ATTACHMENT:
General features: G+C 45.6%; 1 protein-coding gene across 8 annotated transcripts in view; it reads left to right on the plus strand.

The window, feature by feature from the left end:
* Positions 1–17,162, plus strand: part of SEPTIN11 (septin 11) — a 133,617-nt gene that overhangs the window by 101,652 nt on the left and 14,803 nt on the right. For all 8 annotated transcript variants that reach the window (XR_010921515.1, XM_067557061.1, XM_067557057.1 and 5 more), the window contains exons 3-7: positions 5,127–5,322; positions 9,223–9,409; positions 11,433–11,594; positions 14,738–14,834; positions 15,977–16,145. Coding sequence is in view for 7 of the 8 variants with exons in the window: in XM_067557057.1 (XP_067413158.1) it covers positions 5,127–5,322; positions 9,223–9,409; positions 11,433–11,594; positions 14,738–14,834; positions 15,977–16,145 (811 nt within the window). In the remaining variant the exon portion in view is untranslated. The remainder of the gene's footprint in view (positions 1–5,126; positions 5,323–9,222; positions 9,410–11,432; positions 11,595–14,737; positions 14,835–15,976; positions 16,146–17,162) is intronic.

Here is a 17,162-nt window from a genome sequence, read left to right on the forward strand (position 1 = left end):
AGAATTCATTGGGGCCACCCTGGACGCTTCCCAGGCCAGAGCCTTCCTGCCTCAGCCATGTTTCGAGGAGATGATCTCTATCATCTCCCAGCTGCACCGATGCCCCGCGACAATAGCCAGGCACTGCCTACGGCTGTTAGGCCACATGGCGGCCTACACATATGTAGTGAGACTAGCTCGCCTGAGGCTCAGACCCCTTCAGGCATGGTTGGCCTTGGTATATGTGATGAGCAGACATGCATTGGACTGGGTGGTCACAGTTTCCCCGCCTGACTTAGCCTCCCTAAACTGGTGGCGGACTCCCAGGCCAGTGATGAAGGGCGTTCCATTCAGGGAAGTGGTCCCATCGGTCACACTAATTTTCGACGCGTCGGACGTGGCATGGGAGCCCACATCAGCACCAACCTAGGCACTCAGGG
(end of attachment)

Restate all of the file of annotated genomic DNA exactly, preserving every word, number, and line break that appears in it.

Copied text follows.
General features: G+C 45.6%; 1 protein-coding gene across 8 annotated transcripts in view; it reads left to right on the plus strand.

The window, feature by feature from the left end:
* Positions 1–17,162, plus strand: part of SEPTIN11 (septin 11) — a 133,617-nt gene that overhangs the window by 101,652 nt on the left and 14,803 nt on the right. For all 8 annotated transcript variants that reach the window (XR_010921515.1, XM_067557061.1, XM_067557057.1 and 5 more), the window contains exons 3-7: positions 5,127–5,322; positions 9,223–9,409; positions 11,433–11,594; positions 14,738–14,834; positions 15,977–16,145. Coding sequence is in view for 7 of the 8 variants with exons in the window: in XM_067557057.1 (XP_067413158.1) it covers positions 5,127–5,322; positions 9,223–9,409; positions 11,433–11,594; positions 14,738–14,834; positions 15,977–16,145 (811 nt within the window). In the remaining variant the exon portion in view is untranslated. The remainder of the gene's footprint in view (positions 1–5,126; positions 5,323–9,222; positions 9,410–11,432; positions 11,595–14,737; positions 14,835–15,976; positions 16,146–17,162) is intronic.

Here is a 17,162-nt window from a genome sequence, read left to right on the forward strand (position 1 = left end):
AGAATTCATTGGGGCCACCCTGGACGCTTCCCAGGCCAGAGCCTTCCTGCCTCAGCCATGTTTCGAGGAGATGATCTCTATCATCTCCCAGCTGCACCGATGCCCCGCGACAATAGCCAGGCACTGCCTACGGCTGTTAGGCCACATGGCGGCCTACACATATGTAGTGAGACTAGCTCGCCTGAGGCTCAGACCCCTTCAGGCATGGTTGGCCTTGGTATATGTGATGAGCAGACATGCATTGGACTGGGTGGTCACAGTTTCCCCGCCTGACTTAGCCTCCCTAAACTGGTGGCGGACTCCCAGGCCAGTGATGAAGGGCGTTCCATTCAGGGAAGTGGTCCCATCGGTCACACTAATTTTCGACGCGTCGGACGTGGCATGGGAGCCCACATCAGCACCAACCTAGGCACTCAGGG